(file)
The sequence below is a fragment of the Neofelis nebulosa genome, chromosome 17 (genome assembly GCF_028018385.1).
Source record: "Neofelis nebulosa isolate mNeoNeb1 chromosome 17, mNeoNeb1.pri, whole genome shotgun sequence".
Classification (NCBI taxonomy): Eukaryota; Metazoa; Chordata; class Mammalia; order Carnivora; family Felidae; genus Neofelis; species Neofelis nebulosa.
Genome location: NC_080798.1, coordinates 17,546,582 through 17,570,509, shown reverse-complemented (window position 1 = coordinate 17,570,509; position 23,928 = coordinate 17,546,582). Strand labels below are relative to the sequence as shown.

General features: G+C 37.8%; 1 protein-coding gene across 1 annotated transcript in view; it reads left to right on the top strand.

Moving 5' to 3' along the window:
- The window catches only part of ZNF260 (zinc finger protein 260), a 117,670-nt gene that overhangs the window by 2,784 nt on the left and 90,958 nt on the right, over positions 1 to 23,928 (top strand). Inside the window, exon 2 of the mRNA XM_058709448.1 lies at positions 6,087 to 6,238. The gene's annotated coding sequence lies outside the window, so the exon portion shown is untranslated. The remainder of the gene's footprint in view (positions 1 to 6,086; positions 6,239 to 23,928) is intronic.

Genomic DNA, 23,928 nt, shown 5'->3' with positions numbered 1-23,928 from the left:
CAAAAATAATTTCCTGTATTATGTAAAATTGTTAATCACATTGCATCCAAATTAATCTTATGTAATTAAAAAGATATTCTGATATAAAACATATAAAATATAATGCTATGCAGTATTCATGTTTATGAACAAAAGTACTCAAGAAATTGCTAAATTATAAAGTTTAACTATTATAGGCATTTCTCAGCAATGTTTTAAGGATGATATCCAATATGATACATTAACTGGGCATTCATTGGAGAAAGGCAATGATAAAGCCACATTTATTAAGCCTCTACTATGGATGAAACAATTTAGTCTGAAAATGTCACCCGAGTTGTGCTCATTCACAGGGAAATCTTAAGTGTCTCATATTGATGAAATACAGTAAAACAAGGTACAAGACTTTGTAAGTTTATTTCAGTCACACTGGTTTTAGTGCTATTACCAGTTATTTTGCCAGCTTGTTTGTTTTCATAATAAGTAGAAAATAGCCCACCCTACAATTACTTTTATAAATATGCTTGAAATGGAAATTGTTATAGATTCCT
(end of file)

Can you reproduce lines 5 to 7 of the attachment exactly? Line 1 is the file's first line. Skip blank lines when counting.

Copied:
General features: G+C 37.8%; 1 protein-coding gene across 1 annotated transcript in view; it reads left to right on the top strand.

Moving 5' to 3' along the window:
- The window catches only part of ZNF260 (zinc finger protein 260), a 117,670-nt gene that overhangs the window by 2,784 nt on the left and 90,958 nt on the right, over positions 1 to 23,928 (top strand). Inside the window, exon 2 of the mRNA XM_058709448.1 lies at positions 6,087 to 6,238. The gene's annotated coding sequence lies outside the window, so the exon portion shown is untranslated. The remainder of the gene's footprint in view (positions 1 to 6,086; positions 6,239 to 23,928) is intronic.